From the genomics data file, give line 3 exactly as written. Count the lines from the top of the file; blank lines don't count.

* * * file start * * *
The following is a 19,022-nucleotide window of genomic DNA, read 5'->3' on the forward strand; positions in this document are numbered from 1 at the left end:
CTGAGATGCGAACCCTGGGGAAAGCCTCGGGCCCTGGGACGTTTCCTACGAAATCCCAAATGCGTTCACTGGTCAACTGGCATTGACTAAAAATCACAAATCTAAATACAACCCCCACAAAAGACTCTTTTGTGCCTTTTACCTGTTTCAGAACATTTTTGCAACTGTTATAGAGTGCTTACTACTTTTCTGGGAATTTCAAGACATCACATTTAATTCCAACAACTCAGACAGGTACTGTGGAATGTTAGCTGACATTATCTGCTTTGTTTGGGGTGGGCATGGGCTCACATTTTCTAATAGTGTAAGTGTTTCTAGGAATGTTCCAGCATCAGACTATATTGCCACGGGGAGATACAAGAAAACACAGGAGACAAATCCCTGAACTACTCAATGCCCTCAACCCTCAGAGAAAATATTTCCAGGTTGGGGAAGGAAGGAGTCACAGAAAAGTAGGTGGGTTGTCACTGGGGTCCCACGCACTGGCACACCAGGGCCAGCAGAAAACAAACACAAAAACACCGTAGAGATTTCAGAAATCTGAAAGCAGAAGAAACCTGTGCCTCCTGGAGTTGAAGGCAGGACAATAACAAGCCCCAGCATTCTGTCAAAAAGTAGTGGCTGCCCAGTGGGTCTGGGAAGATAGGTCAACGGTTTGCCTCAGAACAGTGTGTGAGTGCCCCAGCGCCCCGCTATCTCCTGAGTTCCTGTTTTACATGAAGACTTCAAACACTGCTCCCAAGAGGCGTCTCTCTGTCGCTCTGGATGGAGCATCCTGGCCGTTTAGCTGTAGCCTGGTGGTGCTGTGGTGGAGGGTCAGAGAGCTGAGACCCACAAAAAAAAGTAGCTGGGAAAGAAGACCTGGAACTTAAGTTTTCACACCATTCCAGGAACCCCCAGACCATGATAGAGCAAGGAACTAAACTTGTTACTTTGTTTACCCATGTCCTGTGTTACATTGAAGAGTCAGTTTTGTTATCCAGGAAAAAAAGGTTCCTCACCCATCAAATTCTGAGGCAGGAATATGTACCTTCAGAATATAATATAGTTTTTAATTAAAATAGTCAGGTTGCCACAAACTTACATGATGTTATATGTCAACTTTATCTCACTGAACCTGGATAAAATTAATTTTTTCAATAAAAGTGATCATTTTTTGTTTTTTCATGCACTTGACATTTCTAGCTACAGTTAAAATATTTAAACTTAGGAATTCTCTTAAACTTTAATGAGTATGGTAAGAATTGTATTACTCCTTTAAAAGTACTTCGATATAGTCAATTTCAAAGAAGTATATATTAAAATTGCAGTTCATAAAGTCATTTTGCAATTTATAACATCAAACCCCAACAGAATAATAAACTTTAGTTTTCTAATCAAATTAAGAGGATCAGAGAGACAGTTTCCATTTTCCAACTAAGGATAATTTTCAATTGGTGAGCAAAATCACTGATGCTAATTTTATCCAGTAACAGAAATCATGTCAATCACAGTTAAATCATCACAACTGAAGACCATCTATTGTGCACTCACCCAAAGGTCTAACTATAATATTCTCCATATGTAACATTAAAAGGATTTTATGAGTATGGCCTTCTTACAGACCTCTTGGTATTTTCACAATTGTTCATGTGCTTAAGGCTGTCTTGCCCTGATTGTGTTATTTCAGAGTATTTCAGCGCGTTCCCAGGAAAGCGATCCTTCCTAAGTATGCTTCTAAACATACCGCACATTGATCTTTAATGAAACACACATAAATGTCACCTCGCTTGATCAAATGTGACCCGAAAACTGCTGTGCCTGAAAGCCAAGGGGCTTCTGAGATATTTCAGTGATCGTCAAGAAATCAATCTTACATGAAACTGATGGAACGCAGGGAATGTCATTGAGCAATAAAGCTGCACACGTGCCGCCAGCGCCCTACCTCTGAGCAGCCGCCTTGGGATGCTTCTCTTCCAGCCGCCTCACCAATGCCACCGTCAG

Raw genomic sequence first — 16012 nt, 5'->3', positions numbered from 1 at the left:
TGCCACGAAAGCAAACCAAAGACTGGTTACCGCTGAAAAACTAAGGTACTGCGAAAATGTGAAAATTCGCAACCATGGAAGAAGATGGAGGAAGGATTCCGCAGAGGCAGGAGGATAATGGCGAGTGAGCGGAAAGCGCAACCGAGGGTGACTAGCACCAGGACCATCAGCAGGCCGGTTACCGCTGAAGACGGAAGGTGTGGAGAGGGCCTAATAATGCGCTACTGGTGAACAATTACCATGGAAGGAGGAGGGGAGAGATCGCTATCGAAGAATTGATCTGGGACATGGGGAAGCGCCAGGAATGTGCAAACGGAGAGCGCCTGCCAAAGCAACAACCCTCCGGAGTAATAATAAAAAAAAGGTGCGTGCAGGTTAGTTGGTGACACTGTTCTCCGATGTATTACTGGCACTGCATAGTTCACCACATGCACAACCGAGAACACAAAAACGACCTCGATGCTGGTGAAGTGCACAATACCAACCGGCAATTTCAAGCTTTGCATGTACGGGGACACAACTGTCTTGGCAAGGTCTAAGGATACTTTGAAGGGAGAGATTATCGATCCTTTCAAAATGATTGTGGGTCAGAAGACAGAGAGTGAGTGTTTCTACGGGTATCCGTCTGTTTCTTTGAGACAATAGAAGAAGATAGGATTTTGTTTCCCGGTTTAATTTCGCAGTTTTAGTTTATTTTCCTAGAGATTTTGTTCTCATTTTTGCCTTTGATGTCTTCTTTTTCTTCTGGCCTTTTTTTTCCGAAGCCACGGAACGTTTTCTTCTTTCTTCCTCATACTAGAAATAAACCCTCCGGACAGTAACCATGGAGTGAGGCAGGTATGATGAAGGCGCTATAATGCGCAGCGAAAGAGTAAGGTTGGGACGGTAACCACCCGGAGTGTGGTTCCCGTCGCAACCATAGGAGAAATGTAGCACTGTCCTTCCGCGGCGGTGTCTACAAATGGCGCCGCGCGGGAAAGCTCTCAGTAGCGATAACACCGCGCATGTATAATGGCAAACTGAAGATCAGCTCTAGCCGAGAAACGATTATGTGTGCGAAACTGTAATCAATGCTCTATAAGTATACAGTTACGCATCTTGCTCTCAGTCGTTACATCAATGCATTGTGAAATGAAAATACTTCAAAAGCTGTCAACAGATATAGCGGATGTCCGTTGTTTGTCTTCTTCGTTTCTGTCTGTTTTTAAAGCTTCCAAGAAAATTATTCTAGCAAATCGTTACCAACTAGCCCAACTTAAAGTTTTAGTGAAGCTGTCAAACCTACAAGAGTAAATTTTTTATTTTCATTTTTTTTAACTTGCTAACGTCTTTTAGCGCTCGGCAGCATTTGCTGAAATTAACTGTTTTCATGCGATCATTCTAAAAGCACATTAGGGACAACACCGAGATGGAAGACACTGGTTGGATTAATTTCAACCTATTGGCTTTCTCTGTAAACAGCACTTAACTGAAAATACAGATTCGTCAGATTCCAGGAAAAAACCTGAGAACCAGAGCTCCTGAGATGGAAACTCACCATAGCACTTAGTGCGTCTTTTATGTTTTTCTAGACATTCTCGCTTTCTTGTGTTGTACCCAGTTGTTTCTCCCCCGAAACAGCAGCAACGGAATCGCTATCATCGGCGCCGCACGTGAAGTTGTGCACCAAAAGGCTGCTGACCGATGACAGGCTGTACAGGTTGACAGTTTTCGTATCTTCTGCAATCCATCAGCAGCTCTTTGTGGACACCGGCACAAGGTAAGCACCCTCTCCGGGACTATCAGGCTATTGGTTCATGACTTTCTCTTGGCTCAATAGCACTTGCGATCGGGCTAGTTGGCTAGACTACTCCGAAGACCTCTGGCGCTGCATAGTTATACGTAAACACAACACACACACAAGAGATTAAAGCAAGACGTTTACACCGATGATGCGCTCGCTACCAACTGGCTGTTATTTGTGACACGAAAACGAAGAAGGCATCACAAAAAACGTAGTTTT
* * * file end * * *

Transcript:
Raw genomic sequence first — 16012 nt, 5'->3', positions numbered from 1 at the left: